December 12, 2018

Student Body Right: Young Lady with Autism Voted as Heard County Homecoming Queen

(Franklin, GA) — Jessica Kirkpatrick may be a little different from her classmates, but that hasn’t kept her from receiving the royal treatment this week after being nominated and then selected by her classmates to be a part of Heard County High School’s Homecoming Court.

The senior ended her special week with a bang after the Heard County High School student body voted her as the school’s 2018 Homecoming Queen.

Jessica has Autism, a genetic condition that can cause a range of developmental problems affecting communication and social interaction.

She has struggled socially at times during her school years and was even homeschooled for one year during middle school before returning to HCMS in the 8th grade.

Jessica has made great strides during her time at Heard High School thanks primarily to a large group of accepting classmates, faculty members, and other staff who are some of her biggest fans and supporters.

The 18-year-old says she was surprised to hear her name during the announcements of the homecoming court on September 7.

“I didn’t even campaign so I don’t understand how I got to be on the Homecoming Court,” Jessica told her mom, Shelly Hester.

Her name was placed on the ballot of potential nominees by her close friend since elementary school, Rickyeria Phillips. Jessica counts a long list of students as her friends and supporters although she says she doesn’t really like to pick favorites.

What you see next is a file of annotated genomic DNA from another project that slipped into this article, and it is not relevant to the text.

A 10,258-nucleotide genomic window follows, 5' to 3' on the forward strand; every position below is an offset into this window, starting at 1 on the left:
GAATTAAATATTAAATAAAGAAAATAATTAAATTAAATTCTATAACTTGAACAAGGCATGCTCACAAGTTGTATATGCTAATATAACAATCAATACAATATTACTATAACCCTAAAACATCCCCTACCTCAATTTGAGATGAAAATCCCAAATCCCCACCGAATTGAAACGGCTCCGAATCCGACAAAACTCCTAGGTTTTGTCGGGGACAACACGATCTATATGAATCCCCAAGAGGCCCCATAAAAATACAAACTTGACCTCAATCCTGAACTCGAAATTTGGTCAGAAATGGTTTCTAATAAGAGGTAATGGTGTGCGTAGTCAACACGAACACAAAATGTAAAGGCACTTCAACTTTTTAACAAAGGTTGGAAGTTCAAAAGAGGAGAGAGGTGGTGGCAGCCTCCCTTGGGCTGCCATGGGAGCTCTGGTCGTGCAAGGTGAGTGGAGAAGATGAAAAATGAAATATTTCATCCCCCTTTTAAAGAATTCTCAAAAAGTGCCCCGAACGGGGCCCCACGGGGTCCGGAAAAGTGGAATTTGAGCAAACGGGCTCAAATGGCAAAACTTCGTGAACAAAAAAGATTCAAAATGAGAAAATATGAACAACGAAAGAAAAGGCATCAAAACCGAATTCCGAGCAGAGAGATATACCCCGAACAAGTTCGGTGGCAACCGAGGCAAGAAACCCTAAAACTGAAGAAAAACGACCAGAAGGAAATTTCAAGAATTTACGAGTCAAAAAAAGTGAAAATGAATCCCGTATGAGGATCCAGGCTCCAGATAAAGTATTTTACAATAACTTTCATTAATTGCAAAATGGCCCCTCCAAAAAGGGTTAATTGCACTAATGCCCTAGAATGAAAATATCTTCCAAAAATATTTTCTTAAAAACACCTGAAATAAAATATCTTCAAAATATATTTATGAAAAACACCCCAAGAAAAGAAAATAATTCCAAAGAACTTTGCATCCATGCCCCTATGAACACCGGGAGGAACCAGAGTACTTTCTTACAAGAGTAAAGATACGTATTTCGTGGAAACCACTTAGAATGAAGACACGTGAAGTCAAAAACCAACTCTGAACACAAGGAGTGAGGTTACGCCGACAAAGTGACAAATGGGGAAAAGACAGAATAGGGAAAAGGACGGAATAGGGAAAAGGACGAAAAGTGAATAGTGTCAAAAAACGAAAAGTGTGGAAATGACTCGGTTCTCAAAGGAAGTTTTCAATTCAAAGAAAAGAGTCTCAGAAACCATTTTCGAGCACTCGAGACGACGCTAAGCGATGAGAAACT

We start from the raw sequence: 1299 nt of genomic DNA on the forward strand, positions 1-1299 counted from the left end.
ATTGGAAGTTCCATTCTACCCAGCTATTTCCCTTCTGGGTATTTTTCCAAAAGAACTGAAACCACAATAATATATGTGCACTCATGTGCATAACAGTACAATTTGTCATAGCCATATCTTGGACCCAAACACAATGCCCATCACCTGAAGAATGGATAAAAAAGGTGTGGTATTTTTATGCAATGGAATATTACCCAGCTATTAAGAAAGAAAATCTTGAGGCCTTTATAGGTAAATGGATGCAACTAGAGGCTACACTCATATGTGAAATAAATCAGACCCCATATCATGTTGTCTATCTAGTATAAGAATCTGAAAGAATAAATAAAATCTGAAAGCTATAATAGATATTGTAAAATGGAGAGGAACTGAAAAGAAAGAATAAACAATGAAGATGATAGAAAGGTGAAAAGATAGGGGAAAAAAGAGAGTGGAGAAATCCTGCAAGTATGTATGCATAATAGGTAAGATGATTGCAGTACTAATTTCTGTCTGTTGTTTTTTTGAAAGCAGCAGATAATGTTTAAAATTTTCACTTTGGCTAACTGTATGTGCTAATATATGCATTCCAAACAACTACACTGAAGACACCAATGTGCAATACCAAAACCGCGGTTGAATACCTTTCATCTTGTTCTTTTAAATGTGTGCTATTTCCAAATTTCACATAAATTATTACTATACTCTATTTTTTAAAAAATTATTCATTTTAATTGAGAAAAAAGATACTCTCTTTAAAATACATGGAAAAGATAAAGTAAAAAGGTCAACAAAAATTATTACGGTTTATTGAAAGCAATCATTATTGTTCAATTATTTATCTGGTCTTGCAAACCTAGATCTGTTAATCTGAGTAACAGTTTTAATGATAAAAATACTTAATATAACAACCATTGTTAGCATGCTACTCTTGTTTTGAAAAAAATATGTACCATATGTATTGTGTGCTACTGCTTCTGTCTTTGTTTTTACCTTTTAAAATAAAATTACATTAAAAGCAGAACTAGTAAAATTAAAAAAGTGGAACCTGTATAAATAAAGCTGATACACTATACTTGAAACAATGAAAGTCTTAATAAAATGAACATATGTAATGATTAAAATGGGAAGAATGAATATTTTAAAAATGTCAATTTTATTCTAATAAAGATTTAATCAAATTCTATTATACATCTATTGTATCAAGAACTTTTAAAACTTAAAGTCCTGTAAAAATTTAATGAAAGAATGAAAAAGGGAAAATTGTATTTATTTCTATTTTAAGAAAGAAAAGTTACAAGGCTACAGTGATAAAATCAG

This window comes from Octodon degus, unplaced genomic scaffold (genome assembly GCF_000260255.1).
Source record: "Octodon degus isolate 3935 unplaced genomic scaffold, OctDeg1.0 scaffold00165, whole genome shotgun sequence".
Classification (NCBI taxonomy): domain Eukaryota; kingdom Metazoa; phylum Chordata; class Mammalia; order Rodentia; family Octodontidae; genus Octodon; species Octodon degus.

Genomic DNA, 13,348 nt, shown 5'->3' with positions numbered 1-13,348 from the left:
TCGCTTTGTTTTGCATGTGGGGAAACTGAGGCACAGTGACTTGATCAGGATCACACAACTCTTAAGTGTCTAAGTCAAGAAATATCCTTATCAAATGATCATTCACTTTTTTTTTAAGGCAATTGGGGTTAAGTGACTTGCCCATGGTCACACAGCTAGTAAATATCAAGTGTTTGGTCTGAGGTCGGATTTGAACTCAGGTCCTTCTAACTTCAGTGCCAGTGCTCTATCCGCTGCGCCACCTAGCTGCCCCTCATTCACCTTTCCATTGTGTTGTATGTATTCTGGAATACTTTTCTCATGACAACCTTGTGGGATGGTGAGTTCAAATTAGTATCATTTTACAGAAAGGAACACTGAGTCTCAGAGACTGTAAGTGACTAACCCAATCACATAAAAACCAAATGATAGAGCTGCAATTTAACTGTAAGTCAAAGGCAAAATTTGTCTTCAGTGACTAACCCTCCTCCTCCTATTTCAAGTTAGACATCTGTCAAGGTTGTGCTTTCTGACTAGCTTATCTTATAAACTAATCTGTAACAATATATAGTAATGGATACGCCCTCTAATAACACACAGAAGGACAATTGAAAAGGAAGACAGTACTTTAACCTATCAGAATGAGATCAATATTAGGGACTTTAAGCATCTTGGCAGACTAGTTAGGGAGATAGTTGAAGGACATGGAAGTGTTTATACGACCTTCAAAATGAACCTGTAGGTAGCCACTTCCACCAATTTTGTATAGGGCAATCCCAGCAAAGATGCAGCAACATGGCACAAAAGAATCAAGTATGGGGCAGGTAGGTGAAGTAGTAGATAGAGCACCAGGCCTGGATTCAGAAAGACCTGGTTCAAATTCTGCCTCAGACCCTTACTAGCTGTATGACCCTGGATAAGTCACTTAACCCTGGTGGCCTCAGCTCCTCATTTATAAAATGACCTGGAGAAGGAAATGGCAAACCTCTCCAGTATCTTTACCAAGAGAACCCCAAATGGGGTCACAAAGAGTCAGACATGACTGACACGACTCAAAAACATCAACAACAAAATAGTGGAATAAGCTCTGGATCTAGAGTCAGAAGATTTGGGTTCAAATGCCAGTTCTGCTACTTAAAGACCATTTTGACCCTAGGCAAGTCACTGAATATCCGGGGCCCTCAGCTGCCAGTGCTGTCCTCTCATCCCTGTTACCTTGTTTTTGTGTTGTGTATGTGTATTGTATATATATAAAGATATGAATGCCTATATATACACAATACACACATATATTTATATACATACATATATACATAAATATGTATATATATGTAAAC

“I don’t like picking favorites because there are a lot of cool people at Heard County High School but those I am closest to are Rickeyria, PJ Cofield and Andrew Leak,” says Jessica. “Many others have been supportive of me — even if I have not recognized it without seriously thinking about it. Some I can name off the top of my head are Kiya Ramos, Juliannne Carpenter, Kaitlin Schwarzburg, Beth Taylor, Kristianne Culpepper, Samantha Minix and Taylor Caito.”

Jessica Kirkpatrick (R) was crowned Heard County’s 2018 Homecoming Queen by her friend and 2017 Queen Alexis Nelms Friday night in Franklin

Jessica says she also had many good friends that graduated last spring.

“I really miss my friends who graduated last year, too. They made high school more fun for me. Alexis Nelms, Sage Kelley, Mattie Noojin, Neely Culpepper and Amiah Person were really cool and nice people.”

Very fittingly, it was of those Class of 2018 graduates, Alexis Nelms that placed the crown on her head Friday night.

Jessica’s small army of supporters doesn’t stop with just the students. She says that her high school experience has been positive because of faculty and staff as well.

“Mrs. Jessica Adams, Mrs. Lori Cabe, Mrs. Mary Davis, Coach Kyle Yates, Coach Shane Lasseter, Mr. Lance Taylor and Mr. Brady Tillman have all been good to me,” says Jessica.

“I also really miss Mrs. Laura Barido. She moved away but she was really funny and nice — and I really miss Coach Bobby Cothran too. He was my advisement teacher for three years and my World History teacher.”